Needed but Unwanted: Haitians in the Dominican Republic

Hundreds of thousands of people of Haitian descent living in the Dominican Republic are at risk of arbitrary deportation or of becoming stateless. Even though many were born in the Dominican Republican or have lived there for decades, tens of thousands have either been forcibly deported or have fled the crackdown and legal uncertainty.

 

Needed but Unwanted: Haitians in the Dominican Republic

Susan Farkas/IRIN
Hundreds of thousands of people of Haitian descent living in the Dominican Republic are at risk of arbitrary deportation or of becoming stateless.

In this film, we tell the stories of people like Wendy Batista, a 17-year-old of Haitian descent who can't comprehend why, since he was born in the Dominican Republic and has lived there all his life, the government won't give him papers and allow him to become a citizen. Evelin Perez Matos describes how her Haitian-born husband was abruptly deported last summer, leaving her to raise six children alone. "I don't know if he'll return," she says. "I know nothing." Others, like Edowane Pierre-Paul, fled to Haiti when the Dominican Republic began clamping down on those without formal status last June and now raise their families in tents in squalid border camps. Experts say the Dominican Republic's policy amounts to a gross human rights violation, while the government says it has every right to control who is allowed to live in the country.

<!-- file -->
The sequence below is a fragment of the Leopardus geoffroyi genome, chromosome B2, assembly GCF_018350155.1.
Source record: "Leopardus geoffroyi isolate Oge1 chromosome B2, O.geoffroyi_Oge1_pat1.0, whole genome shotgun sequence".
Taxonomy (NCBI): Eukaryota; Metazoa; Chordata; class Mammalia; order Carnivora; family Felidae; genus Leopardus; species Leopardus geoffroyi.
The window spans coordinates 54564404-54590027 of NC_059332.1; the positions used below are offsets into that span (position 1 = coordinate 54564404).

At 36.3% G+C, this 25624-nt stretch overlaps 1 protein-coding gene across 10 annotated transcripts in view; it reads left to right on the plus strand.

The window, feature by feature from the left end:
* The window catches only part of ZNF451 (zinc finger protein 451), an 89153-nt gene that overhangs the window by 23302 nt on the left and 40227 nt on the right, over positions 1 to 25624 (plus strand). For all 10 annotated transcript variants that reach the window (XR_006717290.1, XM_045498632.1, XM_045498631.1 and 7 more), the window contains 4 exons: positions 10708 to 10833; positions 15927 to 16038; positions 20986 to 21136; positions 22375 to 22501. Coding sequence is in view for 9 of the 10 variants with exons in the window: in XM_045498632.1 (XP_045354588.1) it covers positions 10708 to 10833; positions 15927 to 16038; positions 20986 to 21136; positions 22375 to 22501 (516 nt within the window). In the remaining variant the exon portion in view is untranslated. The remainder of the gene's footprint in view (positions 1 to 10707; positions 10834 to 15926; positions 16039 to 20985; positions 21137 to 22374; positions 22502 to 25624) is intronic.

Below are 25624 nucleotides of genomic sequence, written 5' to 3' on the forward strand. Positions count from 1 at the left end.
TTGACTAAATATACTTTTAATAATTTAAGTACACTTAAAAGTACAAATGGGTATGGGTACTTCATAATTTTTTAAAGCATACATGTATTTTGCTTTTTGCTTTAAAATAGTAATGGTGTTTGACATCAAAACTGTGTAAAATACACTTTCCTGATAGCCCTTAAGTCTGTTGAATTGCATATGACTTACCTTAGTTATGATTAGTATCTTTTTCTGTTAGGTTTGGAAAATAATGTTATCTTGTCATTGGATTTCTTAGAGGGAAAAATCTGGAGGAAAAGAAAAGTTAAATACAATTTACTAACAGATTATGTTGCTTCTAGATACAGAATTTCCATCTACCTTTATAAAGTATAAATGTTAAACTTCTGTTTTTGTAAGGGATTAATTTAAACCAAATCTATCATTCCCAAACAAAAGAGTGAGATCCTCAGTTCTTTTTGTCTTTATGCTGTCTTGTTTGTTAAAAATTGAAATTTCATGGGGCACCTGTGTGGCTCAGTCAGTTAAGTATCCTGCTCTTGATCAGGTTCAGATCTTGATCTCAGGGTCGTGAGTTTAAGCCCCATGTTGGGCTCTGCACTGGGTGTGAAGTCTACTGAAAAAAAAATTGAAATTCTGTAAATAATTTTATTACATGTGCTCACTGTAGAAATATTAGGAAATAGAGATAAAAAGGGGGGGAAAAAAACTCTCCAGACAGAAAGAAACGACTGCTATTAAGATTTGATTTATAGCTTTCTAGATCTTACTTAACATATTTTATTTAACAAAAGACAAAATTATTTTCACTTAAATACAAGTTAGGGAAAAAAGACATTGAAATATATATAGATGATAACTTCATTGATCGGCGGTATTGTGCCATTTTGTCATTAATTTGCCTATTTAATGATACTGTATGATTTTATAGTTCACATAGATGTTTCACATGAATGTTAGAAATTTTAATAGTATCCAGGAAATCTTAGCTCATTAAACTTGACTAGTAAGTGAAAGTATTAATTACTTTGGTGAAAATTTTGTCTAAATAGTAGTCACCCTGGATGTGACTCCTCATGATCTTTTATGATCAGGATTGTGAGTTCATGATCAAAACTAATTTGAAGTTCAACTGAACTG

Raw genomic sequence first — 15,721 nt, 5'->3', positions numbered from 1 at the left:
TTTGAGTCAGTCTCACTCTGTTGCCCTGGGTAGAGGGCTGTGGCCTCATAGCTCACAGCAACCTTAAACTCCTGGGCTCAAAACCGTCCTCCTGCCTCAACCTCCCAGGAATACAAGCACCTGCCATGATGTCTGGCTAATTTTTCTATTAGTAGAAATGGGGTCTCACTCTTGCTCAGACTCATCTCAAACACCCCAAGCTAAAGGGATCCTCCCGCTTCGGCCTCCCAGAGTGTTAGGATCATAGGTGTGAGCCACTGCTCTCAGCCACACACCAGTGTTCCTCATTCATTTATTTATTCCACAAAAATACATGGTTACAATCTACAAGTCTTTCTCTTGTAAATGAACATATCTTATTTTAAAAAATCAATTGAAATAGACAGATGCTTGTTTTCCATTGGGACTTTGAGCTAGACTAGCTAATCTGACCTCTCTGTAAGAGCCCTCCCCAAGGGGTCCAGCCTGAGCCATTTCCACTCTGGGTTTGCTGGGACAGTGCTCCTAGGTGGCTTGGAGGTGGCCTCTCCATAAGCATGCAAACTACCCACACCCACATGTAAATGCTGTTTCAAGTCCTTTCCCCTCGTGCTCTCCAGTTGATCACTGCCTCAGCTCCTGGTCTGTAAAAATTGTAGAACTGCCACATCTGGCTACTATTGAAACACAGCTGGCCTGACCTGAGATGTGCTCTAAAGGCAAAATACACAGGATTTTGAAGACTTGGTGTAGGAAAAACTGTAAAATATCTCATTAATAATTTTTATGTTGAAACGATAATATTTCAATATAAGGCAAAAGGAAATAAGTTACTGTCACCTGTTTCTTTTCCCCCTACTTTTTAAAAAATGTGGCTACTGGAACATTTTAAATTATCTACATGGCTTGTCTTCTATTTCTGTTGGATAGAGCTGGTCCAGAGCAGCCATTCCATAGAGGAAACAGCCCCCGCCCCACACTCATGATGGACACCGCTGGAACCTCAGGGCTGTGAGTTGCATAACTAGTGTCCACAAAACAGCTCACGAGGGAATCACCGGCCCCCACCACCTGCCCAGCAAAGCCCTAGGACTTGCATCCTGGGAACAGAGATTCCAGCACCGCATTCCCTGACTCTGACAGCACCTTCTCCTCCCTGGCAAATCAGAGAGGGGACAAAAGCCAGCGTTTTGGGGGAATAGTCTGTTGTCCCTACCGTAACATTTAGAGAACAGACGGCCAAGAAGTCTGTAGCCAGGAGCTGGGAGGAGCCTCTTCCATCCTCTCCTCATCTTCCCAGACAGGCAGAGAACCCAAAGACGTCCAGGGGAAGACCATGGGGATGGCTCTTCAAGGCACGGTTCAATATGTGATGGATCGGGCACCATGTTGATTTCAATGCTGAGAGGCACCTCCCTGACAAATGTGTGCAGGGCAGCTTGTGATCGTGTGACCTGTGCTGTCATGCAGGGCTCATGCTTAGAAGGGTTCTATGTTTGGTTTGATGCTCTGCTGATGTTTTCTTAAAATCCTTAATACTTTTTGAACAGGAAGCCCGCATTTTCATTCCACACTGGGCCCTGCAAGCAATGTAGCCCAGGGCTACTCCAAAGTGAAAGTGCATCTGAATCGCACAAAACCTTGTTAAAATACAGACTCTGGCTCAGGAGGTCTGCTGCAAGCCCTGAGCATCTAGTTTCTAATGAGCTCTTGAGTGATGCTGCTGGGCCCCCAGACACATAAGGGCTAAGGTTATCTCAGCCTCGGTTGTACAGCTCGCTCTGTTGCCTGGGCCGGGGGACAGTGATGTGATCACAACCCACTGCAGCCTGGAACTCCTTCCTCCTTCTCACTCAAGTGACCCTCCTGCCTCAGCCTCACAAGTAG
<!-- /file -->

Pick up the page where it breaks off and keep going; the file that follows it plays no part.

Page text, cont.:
The history of migration and deportation between Haiti and the Dominican Republic is a long and unhappy one. In 1937, the dictatorial Dominican President Rafael Trujillo ordered the slaughter of thousands of immigrant Haitians living in the borderlands. The notorious event became known as the Parsley Massacre as Trujillo's soldiers held up sprigs of parsley and asked suspected Creole-speaking Haitians to pronounce the Spanish word to seal their fate.

Haitians have been needed as workers but unwanted as citizens in the Dominican Republic for generations. Over the decades, hundreds of thousands of migrant workers have entered the country's labour force, particularly on the sugar plantations or, more recently, to do menial work in DR's flourishing tourism industry. Anywhere between half a million and one million people of Haitian descent now form a large minority within the Republic's population of more than 10 million. In 2013, the constitutional court ruled that children born to non-Dominican citizens, mostly undocumented Haitian immigrants, were not entitled to citizenship. Not only that, but it extended the ruling back to 1929, retroactively stripping many of the citizenship they thought they had. Over the past year, the government has begun deporting those without papers or who can't prove their eligibility for formal status.